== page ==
By Robert Burns
Nathan Williams glides his hands over the smooth, wet clay. The pottery wheel thrums as it spins the amorphous lump into something recognizable – a vase takes shape.
“I love making things pretty and fixing things. I enjoy putting things together,” he said. “I love to take something and make it into something that magnifies its potential.”
Williams, an instructional support assistant for the Eastfield Visual Arts Department, along with other faculty and staff will open a show Oct. 9 in the college’s Gallery 219.
Williams contributed a vase, but it’s not your normal flower pot. This vase is big and intricately decorated with a pattern resembling worn brick, which Nathan stamped before the clay dried. The vase oscillates in color between an earthy gold and blue highlights.
Williams worked for a month and a half to get the shape right. He employed a coil method, which, unlike the small vase he throws on a pottery wheel, uses long strips of clay to form the basic shape of the vessel.
The artists in the show work in a variety of mediums.
“We are a very interesting group of artists who teach here,” said Kathy Windrow, an art faculty member in the show.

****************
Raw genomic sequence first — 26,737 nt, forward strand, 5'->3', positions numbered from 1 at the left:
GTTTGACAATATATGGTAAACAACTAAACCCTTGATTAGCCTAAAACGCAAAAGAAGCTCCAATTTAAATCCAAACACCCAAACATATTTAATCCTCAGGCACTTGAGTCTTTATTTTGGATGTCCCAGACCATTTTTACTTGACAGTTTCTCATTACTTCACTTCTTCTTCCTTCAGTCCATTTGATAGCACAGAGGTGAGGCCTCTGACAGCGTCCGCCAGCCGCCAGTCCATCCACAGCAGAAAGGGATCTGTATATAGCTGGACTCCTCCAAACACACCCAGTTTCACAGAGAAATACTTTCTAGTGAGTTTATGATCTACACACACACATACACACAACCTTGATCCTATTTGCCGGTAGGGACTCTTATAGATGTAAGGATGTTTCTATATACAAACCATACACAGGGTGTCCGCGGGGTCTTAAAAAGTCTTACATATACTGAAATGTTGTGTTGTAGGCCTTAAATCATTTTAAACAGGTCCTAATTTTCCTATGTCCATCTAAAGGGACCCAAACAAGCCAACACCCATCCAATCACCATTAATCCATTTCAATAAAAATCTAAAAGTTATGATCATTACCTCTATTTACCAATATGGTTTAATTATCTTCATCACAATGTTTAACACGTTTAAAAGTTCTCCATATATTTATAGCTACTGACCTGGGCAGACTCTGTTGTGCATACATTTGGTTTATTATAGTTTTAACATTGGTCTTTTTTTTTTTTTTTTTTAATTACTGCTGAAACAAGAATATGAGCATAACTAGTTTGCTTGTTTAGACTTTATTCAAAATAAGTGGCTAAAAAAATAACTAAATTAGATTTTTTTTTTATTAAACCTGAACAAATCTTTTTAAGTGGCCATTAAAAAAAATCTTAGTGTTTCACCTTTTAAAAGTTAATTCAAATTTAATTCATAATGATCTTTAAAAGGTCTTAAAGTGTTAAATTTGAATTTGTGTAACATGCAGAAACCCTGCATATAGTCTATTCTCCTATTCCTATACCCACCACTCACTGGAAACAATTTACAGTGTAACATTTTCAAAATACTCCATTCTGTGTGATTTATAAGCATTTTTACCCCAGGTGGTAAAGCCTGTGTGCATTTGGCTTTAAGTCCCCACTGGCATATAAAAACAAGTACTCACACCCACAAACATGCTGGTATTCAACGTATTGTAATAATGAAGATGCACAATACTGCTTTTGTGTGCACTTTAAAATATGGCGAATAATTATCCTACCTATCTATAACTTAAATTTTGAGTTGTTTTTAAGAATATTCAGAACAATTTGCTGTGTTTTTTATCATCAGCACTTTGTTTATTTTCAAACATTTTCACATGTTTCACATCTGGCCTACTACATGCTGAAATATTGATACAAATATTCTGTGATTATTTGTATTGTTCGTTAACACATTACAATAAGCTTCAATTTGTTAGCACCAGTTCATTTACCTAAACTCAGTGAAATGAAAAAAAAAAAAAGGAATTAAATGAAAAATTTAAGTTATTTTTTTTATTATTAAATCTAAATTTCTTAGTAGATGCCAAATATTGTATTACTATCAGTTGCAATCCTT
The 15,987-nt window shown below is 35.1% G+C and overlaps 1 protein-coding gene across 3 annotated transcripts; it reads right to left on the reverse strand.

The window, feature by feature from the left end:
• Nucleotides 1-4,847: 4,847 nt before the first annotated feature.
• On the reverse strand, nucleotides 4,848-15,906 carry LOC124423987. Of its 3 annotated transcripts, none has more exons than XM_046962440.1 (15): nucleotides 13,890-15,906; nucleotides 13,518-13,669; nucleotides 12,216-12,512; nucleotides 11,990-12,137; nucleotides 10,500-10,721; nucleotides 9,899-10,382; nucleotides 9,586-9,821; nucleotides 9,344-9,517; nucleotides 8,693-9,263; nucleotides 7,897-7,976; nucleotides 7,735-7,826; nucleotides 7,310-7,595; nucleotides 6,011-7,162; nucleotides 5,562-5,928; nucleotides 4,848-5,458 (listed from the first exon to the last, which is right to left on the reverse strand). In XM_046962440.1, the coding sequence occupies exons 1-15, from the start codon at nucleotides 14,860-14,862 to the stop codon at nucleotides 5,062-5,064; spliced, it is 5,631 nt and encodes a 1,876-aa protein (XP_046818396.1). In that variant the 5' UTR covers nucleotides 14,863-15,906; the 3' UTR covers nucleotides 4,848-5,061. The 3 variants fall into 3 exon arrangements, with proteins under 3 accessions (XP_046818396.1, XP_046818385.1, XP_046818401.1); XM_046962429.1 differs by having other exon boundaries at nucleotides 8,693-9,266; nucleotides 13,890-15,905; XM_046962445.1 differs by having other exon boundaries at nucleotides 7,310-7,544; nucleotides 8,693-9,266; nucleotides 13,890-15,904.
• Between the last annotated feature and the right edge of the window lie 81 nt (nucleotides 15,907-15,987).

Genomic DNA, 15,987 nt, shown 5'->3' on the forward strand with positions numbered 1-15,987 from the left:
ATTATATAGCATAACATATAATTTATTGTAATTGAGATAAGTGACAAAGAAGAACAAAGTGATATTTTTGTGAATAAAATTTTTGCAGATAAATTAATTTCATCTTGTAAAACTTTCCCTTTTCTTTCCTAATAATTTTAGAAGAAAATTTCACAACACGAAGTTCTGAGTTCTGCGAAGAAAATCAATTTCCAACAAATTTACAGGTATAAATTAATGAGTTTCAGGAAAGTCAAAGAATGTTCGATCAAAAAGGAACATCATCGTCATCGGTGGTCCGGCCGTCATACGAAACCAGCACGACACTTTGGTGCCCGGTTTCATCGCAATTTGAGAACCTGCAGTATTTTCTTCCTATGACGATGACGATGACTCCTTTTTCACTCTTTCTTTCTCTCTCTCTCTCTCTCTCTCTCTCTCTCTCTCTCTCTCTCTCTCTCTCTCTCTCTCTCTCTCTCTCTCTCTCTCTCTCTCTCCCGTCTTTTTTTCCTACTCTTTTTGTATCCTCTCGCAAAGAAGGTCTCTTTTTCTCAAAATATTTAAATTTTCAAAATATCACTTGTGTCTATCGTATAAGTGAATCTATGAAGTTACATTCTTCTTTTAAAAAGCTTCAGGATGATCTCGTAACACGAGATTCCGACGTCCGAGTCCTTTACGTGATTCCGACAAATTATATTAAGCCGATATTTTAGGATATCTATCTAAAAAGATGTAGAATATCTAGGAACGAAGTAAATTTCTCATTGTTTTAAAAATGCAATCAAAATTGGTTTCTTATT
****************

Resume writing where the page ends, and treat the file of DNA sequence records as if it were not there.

Windrow usually paints landscapes on paper or canvas, but she also enjoys using found objects for art installations. Nature and mythology inspire her work.
“Our work is diverse. We come from different generations, different backgrounds; we practice in different mediums,” she said. “We have different interests, so it really is a wide ranging show.
Iris Bechtol, director of Eastfield’s galleries and an art professor, will also have a piece in the exhibit.
“I am primarily looking at how we experience the everyday, “ she said. “My work comments on that or heightens our awareness of things that are happening in our everyday lives.”
One of the purposes of the exhibit is to inspire students by showing them the work of their professors.
“They can see what possibilities are out there,” Williams said. “A student may not be interested in all the pieces on display. However, it is good to be well-rounded and to see things that maybe aren’t your first interest, but to appreciate that art, to see the craftsmanship and time that it represents to develop those abilities.”
Bechtol said she wants students to see that their professors are professional artists in their fields.
“We have art practices and we work in our studios outside of what we do in our classrooms or art department,” she said.
Art students should see how the different staff members and professors use different materials to make art as well as the dialogue the artists are having with the viewers in terms of the content and ideas in the work.
“What we are teaching them is based on practice and our education and experience,” Windrow said. “It might not tie directly to how we teach them, but they should know that we are professionals and we are actively engaged in the art world.”
It’s not just for students. Anyone can enjoy the exhibit, Williams said.
“You don’t have to be a chef to appreciate a well cooked meal,” she said. “You don’t have to be an artist to appreciate art.”
The exhibit is open Oct. 9 through Nov. 14 in F-219. A reception will be held noon to 1 p.m. opening day.